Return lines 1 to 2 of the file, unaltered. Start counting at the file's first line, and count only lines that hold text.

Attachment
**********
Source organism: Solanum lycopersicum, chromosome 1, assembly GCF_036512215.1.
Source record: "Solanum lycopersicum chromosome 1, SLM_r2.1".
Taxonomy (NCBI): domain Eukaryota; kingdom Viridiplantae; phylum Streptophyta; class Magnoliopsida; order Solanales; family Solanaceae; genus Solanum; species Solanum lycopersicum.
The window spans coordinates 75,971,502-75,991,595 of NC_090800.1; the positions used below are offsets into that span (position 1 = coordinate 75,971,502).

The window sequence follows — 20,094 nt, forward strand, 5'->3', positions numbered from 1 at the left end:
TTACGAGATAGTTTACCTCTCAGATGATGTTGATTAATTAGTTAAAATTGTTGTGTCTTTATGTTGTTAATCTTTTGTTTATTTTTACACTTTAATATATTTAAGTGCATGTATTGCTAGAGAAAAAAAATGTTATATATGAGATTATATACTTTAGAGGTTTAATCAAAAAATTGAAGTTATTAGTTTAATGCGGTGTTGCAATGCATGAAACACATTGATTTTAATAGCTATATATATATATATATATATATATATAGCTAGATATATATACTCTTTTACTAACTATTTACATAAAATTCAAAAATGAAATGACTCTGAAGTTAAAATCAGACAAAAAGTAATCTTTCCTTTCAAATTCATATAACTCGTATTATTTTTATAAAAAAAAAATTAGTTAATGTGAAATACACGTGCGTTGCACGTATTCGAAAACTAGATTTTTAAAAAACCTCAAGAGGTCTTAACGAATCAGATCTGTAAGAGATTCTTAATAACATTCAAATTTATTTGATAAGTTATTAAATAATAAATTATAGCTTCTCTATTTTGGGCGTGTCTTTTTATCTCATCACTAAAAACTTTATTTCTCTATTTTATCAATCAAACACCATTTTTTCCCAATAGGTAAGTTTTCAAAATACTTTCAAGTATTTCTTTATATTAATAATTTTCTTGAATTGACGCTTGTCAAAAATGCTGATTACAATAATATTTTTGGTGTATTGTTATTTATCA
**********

Source organism: Solanum lycopersicum, chromosome 1, assembly GCF_036512215.1.
Source record: "Solanum lycopersicum chromosome 1, SLM_r2.1".